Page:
If someday a talking breast pump hits the market featuring the gravelly yet seductive voice of new dad Ryan Gosling, I’d like you to know that I deserve partial credit. Not full credit, mind you, because even though it’s my idea, I know virtually nothing of the technology required to make such a wondrous invention possible. Happily, a group of very smart people is about to convene at one of the world’s leading universities to brainstorm breast pump improvements and they’re taking suggestions from the public, including weirdos like me, on how to make breast pumping “not suck.”
The “Make the Breast Pump Not Suck” Hackathon is a two-day event starting Sept. 20 that will bring 150 parents, engineers, designers, lactation specialists and others together at the MIT Media Lab. Participants will be divided into teams and given access to tools and supplies like 3D printers and wearable prototype materials as they work on solutions to the many problems facing breastfeeding women who use breast pumps: having too many parts that are hard to clean, the stressful and uncomfortable nature of pumping, pumps that are too loud, etc.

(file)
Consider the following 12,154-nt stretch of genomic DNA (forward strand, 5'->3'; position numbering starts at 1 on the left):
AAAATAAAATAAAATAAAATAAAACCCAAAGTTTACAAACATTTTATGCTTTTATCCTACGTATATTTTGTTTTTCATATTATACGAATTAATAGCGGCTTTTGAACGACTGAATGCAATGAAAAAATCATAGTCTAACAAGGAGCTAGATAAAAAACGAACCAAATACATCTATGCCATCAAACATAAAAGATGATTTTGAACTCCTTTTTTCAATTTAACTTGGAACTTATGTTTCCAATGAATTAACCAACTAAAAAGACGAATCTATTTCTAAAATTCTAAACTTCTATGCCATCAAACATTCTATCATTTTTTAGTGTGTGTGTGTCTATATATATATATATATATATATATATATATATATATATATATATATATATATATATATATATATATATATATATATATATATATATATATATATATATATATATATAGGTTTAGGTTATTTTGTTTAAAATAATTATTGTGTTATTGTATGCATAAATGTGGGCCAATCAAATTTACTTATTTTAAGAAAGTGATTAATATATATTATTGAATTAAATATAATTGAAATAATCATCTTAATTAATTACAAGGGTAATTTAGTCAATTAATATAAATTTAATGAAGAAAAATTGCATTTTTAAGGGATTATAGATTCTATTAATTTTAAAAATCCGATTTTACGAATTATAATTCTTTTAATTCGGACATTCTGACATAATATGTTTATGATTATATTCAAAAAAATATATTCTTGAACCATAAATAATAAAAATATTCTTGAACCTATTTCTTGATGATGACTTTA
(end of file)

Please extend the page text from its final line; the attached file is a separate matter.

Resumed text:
“We really want to bring the breast pump out of the lactation closet,” Alexis Hope, a research assistant at the MIT Media Lab, told NBCNews.com. “If you talk to moms about something that makes the first part of having a baby miserable, they always say the breast pump … They’re completely impractical for the realities of your life.”
My own miserable breast pumping days are in the past, but I’m so excited for the innovation that might come out of this hackathon and what it might mean for new moms in the future. Will we see more in the way of smaller, “stealth” breast pumps? Perhaps “smart” pumps that will sync with our smartphones? Or maybe my own — admittedly far-fetched — idea of using soothing celebrity voices to mask the annoying whirring of the breast pump motor will gain some traction? Because, really, what pumping mama wouldn’t want to hear Ryan Gosling say, “Hey girl, your let down reflex never lets me down” as she prepares to make her baby’s lunch?
Good luck to all the pump-minded Poindexters heading to MIT this week. Lactating mamas around the world can’t wait to see what you produce.
Image courtesy of ThinkStock
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